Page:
15 Jul Breaking the Ice: Where, How and Why to Experience the World’s Glaciers
Glaciers are alive. That fact is immediately apparent when you’re close enough. If you stand atop a glacier, or float next to it, and close your eyes and listen, you’ll hear them speak: Whether it’s the low, deep creaking as massive sheets of ice move and settle, or the muffled gurgling as melting ice forms rivulets and streams underneath, this ancient ice has a language of its own.
Where to Visit Glaciers
Glaciers have long fired up human imagination with their inaccessibility and dangerous beauty. Some of their more famous locations — the ice sheets of Antarctica, the glacier-studded Andes, and the hundreds of glaciers seen in Alaska’s fjords and sounds — might seem inaccessible and distant, but adventuring among glaciers is certainly attainable, especially if you go with a known and trusted travel company.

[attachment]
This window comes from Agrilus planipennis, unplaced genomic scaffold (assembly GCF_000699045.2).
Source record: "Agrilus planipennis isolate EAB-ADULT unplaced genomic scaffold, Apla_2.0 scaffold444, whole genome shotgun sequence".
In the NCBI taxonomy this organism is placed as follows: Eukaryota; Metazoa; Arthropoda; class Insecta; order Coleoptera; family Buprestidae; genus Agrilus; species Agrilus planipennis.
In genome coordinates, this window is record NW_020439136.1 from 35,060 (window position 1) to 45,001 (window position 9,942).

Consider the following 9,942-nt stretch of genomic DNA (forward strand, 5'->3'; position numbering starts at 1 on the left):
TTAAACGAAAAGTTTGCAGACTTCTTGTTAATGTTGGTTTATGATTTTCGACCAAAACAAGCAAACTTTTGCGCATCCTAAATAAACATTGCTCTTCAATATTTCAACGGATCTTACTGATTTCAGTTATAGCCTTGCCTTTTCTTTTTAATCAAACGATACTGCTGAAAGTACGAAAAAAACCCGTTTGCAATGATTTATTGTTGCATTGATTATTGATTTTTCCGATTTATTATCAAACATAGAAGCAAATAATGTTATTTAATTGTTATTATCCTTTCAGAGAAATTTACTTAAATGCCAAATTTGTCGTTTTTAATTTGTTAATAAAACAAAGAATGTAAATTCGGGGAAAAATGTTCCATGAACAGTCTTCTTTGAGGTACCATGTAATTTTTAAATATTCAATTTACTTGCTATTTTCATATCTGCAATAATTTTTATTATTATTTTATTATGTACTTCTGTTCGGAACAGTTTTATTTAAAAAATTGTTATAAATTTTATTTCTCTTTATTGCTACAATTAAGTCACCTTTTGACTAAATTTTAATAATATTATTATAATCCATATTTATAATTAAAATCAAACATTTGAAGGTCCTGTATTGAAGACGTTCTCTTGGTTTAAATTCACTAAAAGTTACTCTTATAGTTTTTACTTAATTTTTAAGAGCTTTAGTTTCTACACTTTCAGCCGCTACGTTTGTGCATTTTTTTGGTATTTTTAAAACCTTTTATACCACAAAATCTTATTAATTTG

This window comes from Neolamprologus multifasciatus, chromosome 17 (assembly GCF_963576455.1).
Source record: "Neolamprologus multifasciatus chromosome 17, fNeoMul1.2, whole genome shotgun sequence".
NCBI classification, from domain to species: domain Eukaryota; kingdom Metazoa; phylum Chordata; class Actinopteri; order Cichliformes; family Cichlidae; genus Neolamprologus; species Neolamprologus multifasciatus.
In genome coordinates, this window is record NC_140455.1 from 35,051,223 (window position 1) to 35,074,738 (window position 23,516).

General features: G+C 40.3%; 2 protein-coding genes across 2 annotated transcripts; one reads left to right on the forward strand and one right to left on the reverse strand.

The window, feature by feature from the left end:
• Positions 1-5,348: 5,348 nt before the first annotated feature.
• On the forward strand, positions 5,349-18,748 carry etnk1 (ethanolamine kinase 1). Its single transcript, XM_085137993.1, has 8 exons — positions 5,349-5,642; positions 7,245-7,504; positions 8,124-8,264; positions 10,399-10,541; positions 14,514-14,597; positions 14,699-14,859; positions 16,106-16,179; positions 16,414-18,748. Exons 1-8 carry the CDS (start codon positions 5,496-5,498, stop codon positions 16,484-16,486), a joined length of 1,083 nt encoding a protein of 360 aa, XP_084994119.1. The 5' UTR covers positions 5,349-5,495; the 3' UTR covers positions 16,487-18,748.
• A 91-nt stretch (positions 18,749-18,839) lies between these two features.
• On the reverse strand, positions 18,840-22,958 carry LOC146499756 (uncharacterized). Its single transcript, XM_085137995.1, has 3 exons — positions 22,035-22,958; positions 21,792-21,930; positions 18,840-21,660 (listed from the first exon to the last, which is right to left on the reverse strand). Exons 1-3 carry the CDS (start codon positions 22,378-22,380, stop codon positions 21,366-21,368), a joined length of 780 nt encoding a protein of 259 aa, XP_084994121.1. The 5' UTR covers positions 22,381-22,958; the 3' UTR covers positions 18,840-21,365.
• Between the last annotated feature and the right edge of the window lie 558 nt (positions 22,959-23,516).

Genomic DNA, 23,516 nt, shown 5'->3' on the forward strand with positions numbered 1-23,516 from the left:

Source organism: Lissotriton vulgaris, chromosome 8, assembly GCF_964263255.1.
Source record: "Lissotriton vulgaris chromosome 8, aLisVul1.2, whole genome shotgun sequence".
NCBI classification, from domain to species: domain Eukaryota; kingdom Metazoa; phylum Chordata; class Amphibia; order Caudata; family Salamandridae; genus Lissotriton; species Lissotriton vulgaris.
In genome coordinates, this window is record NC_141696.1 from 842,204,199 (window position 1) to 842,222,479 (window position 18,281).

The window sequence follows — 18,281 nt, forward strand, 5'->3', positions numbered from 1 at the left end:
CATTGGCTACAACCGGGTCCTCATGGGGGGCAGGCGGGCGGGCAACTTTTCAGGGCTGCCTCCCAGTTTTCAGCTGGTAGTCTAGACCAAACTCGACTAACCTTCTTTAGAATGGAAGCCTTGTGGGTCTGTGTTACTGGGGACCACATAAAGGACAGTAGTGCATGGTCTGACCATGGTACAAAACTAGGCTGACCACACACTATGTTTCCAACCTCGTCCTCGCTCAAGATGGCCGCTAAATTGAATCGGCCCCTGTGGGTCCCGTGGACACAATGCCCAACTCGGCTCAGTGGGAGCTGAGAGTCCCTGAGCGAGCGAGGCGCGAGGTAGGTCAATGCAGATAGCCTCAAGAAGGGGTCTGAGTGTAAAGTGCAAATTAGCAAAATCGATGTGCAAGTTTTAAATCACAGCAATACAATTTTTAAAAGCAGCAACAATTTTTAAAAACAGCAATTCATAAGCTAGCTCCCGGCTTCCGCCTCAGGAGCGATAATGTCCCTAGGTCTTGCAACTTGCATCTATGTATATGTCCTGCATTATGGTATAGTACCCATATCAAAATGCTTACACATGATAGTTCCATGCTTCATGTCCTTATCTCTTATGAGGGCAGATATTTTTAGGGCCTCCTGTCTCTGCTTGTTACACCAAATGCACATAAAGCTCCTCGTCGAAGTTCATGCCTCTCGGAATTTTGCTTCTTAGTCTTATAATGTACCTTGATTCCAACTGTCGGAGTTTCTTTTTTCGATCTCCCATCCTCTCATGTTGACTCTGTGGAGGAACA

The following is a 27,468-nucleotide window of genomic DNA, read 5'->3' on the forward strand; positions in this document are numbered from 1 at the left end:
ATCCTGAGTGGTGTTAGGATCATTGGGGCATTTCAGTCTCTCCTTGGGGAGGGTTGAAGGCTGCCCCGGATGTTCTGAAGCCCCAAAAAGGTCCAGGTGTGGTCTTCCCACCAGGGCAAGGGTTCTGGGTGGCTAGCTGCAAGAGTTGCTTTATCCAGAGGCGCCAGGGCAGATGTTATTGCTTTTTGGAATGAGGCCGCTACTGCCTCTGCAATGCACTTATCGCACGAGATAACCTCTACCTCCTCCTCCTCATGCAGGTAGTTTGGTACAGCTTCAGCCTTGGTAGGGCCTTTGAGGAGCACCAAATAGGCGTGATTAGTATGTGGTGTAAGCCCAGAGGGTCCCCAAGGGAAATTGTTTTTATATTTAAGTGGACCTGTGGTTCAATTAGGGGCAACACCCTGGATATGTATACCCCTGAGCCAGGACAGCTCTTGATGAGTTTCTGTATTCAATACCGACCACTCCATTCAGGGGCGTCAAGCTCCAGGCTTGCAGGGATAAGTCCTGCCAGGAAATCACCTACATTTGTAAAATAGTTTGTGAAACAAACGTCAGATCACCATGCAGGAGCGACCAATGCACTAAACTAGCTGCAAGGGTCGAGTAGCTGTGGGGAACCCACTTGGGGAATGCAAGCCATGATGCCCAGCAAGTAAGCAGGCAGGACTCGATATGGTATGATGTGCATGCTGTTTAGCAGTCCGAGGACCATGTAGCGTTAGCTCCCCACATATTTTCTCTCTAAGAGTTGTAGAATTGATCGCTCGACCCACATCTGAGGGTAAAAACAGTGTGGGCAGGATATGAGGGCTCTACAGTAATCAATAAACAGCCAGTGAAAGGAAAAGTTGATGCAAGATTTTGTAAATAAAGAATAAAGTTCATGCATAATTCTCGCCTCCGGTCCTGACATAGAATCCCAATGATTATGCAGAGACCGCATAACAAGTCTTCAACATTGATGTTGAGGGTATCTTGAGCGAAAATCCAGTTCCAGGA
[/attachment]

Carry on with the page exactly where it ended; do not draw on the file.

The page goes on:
Glaciers exist all over the world: in Alaskan and Canadian territories of North America, in the Scandinavian countries of Europe, along the mountain ranges of Asia and South America, and even looking down upon the plains of Africa. With a plethora of places to choose from, it can be easier to decide where to experience glaciers by first choosing how.
How to Visit Glaciers: by Land
The easiest way to see glaciers is when driving through mountainous landscapes. In places like Canada, Alaska, New Zealand, Norway and Greenland, you’ll be able to see and access glaciers right from the highway. One incredibly scenic drive is the famed Icefields Parkway in Alberta, Canada, connecting Banff and Jasper National Parks. You can drive all the way to the foot of the Athabasca glacier along the Icefields Parkway, where the park service has set up a wooden walkway right next to the glacier for visitors to admire its stark beauty up close. Standing beside the massive glacier, you’ll be able to see and touch the ice-cold, crystal-clear glacier melt gushing out from underneath and collecting in pools nearby, especially during the summer months.